The Góngora post went all right. I’ll try another tough one, the Délie of Maurice Scève, a collection of poems published in 1544 in the most pleasant city in France, Lyon, then the innovative center of French publishing. The poems are mostly dizains, ten lines of ten syllables each, little poetic boxes, 449 of the little suckers. There exists an unpublished doctoral dissertation that translates them all, but otherwise, to remain sane, everyone picks out favorites.
My choice this time was Emblems of Desire, the 2003 translation by Richard Sieburth, reissued in 2007 by Archipelago Books. The poems were originally accompanied by allegorical emblems, and Sieburth includes a number of them (please sample them at the Archipelago site – click “Extras”) along with the sixty or so poems he translates. I will ignore those. What is more tedious than early modern emblems.
Poems aside, Scève is most famous as the discoverer of the tomb of Petrarch’s Laura, a phony publicity stunt, but relevant here since Délie is although not a sonnet sequence an imitation of Petrarch’s Canzoniere. Délie is Scève’s Laura, his poetic love object, but rearrange the letters to L’Idée, “the idea”, to get a better idea of what is going on.
I lived at liberty in the April of my life,
My youth exempt from every care,
When my eye, unschooled in strife,
Was caught by that presence fair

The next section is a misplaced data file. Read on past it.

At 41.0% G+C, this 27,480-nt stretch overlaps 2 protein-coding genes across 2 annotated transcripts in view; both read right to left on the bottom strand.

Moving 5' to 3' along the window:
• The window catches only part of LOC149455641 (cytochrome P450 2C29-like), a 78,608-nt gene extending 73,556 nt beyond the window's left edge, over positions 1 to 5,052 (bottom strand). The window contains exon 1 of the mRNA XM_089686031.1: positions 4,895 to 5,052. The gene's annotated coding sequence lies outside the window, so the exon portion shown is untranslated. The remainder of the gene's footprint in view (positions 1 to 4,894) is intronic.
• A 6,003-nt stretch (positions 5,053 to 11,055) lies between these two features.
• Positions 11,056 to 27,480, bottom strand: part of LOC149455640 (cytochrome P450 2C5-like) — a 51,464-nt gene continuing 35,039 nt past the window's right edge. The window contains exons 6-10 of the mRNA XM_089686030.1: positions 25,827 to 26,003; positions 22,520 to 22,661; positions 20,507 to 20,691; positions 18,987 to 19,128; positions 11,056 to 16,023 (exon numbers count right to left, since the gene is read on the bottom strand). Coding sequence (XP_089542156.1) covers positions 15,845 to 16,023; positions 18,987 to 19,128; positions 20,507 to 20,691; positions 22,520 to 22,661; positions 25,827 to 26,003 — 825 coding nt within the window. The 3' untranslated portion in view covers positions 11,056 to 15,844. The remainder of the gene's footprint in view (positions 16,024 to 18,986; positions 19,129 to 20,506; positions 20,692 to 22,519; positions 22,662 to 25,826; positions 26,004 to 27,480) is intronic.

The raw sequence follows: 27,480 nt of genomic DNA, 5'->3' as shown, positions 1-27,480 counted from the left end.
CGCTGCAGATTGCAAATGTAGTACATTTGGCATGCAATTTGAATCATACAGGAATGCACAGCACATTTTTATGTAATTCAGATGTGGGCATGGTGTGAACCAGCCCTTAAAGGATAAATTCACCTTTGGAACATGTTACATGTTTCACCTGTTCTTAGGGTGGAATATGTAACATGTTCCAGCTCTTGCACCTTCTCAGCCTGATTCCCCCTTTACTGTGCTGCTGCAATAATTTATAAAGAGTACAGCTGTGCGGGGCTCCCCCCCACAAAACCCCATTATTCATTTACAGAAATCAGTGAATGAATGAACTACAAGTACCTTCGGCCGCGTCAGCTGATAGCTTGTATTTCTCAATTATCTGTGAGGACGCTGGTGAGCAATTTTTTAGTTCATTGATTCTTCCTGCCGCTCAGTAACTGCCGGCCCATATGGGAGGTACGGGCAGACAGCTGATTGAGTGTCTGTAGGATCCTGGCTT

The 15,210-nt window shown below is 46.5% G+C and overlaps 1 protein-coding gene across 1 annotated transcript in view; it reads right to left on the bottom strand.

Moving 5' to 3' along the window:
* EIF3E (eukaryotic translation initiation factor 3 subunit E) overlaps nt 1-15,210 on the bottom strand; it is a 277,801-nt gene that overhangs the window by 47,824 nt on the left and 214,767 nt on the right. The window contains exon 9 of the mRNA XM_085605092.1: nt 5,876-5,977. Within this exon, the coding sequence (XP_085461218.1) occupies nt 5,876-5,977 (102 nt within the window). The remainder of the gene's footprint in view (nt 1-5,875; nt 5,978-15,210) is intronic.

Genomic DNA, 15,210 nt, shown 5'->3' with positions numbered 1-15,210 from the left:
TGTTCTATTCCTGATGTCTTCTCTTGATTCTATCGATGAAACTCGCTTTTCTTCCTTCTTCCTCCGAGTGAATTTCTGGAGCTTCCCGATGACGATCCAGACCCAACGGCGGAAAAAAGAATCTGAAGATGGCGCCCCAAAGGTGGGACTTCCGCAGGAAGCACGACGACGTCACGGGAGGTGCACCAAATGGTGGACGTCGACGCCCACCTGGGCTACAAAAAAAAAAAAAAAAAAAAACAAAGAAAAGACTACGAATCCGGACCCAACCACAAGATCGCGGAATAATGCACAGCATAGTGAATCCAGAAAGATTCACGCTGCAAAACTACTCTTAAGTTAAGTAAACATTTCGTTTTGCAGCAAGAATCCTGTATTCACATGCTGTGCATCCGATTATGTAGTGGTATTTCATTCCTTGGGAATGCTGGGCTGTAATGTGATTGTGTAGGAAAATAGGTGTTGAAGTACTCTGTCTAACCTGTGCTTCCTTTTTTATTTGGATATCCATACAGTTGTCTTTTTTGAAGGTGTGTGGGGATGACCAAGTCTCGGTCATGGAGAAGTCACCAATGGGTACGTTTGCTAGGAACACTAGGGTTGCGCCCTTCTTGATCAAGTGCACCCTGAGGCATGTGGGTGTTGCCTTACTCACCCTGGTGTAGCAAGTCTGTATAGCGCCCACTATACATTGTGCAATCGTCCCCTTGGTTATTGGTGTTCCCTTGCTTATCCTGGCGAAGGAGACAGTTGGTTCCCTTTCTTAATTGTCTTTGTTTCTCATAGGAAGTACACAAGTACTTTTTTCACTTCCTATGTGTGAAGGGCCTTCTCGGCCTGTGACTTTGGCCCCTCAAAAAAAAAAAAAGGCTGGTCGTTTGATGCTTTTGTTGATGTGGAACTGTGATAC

Which by its deep, & divine excellence
So stunned my Soul, & common sense
That the cruel archer of her eyes
Took my freedom as his prize:
And from that day on, without cease,
In her beauty lies my death, & life. (6)
And then this goes on for hundreds of poems, with minute variations in imagery and ironic effect, mostly lamenting the absence of this idea or possibly woman. The poems are hardly as elaborate as Góngora, but that cruel archer is a buried classical reference, although an easy one, and “April of my life” is a clear reference to a Petrarch poem – clear once Sieburth points it out in a footnote, I mean.
One by one, they do not necessarily seem like much, and I would not argue for a cumulative effect, either. Rather the art of Délie lies in the subtle emotional shifts as words and images are repeated and varied. And this with a selection, and in translation! But with Sieburth’s help I can piece it together.
Here is a dizain that does stand on its own. Again, Scève is riffing on Petrarch, a poem where the poet says he is like a ship that is adrift. Scève makes a big change:
Like a corpse adrift on the open Sea,
Plaything of Winds, & pastime of Waves,
I floated astray in this bitter Abyss,
Buoyed by the ground-swells of my woes.
Then, O Hope, you who arise
From the vain mirages of my mind,
In the name of her, you wake me
From the deeps in which I died:
And my ears staggered by this sound,
I was at a loss to fathom who I was. (164)
Sieburth includes the early modern French, which is something to see:
Commes corps mort vagant en haulte Mer,
Esbat des Ventz, & passetemps des Vndes,
I’errois flottant parmy ce Gouffre amer,
Ou mes soucys enflent vagues profondes.
And so on, easier to convert than early modern English, certainly.
So, more early modern puzzle poetry, but a different kind of puzzle, and one, for the poor sap stuck with English, missing eighty percent of its pieces.